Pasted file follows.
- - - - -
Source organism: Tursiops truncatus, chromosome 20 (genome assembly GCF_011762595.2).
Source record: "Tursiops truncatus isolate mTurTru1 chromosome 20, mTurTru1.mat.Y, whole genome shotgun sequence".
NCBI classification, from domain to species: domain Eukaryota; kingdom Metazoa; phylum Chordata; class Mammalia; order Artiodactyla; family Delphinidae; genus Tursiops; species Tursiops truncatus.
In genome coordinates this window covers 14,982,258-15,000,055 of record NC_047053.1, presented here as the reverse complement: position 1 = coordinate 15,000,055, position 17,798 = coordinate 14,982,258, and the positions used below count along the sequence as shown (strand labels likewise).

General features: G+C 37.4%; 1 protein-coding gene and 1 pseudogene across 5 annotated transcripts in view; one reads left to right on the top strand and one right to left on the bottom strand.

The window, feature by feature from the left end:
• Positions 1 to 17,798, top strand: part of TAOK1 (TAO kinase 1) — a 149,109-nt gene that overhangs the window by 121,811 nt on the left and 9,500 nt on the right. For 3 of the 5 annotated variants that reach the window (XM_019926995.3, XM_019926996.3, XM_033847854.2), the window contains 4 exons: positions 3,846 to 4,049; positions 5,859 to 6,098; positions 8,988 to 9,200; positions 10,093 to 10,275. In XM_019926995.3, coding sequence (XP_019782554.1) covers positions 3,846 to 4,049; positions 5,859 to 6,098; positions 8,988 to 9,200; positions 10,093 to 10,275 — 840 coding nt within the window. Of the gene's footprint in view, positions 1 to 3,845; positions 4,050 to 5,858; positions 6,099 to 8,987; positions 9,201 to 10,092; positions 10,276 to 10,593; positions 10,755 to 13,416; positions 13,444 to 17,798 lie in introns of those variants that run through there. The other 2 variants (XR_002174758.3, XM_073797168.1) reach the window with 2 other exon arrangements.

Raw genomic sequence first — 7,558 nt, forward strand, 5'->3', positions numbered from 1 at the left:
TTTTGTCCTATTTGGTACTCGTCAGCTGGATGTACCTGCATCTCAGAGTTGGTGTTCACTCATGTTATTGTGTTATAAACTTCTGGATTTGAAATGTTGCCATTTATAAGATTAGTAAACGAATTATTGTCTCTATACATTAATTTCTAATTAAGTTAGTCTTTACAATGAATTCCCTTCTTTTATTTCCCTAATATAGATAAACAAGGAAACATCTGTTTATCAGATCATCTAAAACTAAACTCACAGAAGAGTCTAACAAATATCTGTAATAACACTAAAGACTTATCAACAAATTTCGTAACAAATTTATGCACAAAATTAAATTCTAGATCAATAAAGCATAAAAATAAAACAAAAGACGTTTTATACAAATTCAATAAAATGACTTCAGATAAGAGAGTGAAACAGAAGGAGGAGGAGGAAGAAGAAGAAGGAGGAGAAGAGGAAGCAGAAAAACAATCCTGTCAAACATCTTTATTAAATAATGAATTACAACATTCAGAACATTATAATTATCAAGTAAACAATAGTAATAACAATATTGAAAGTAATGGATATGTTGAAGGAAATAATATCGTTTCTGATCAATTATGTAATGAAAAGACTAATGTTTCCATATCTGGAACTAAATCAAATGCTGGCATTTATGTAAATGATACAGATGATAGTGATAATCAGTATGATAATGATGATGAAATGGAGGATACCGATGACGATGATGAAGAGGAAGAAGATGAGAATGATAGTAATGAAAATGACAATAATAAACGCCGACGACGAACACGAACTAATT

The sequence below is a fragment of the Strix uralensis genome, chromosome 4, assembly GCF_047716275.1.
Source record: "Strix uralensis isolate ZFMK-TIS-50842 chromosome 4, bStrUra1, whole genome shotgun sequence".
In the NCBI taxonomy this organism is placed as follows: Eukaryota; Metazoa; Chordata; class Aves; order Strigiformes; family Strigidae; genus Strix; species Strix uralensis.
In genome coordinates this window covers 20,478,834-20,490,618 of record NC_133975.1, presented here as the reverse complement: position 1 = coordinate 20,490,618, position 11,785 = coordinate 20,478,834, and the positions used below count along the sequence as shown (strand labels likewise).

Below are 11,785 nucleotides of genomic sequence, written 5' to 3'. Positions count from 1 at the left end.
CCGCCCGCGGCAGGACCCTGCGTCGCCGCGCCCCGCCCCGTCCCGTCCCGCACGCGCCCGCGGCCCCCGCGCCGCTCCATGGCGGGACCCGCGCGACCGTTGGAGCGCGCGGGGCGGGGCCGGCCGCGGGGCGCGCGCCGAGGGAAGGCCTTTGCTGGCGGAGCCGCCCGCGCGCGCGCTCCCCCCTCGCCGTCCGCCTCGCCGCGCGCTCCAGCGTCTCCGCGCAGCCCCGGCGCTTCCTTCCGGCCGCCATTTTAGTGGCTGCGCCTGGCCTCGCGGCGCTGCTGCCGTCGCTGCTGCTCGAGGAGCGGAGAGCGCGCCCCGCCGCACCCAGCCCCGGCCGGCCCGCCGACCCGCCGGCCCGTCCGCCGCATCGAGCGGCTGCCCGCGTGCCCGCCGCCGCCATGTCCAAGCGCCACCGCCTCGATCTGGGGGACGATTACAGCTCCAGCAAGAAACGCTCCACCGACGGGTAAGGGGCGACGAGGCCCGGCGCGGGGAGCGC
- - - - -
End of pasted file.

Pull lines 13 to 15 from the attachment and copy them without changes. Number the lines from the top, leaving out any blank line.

In genome coordinates this window covers 20,478,834-20,490,618 of record NC_133975.1, presented here as the reverse complement: position 1 = coordinate 20,490,618, position 11,785 = coordinate 20,478,834, and the positions used below count along the sequence as shown (strand labels likewise).

Below are 11,785 nucleotides of genomic sequence, written 5' to 3'. Positions count from 1 at the left end.
CCGCCCGCGGCAGGACCCTGCGTCGCCGCGCCCCGCCCCGTCCCGTCCCGCACGCGCCCGCGGCCCCCGCGCCGCTCCATGGCGGGACCCGCGCGACCGTTGGAGCGCGCGGGGCGGGGCCGGCCGCGGGGCGCGCGCCGAGGGAAGGCCTTTGCTGGCGGAGCCGCCCGCGCGCGCGCTCCCCCCTCGCCGTCCGCCTCGCCGCGCGCTCCAGCGTCTCCGCGCAGCCCCGGCGCTTCCTTCCGGCCGCCATTTTAGTGGCTGCGCCTGGCCTCGCGGCGCTGCTGCCGTCGCTGCTGCTCGAGGAGCGGAGAGCGCGCCCCGCCGCACCCAGCCCCGGCCGGCCCGCCGACCCGCCGGCCCGTCCGCCGCATCGAGCGGCTGCCCGCGTGCCCGCCGCCGCCATGTCCAAGCGCCACCGCCTCGATCTGGGGGACGATTACAGCTCCAGCAAGAAACGCTCCACCGACGGGTAAGGGGCGACGAGGCCCGGCGCGGGGAGCGC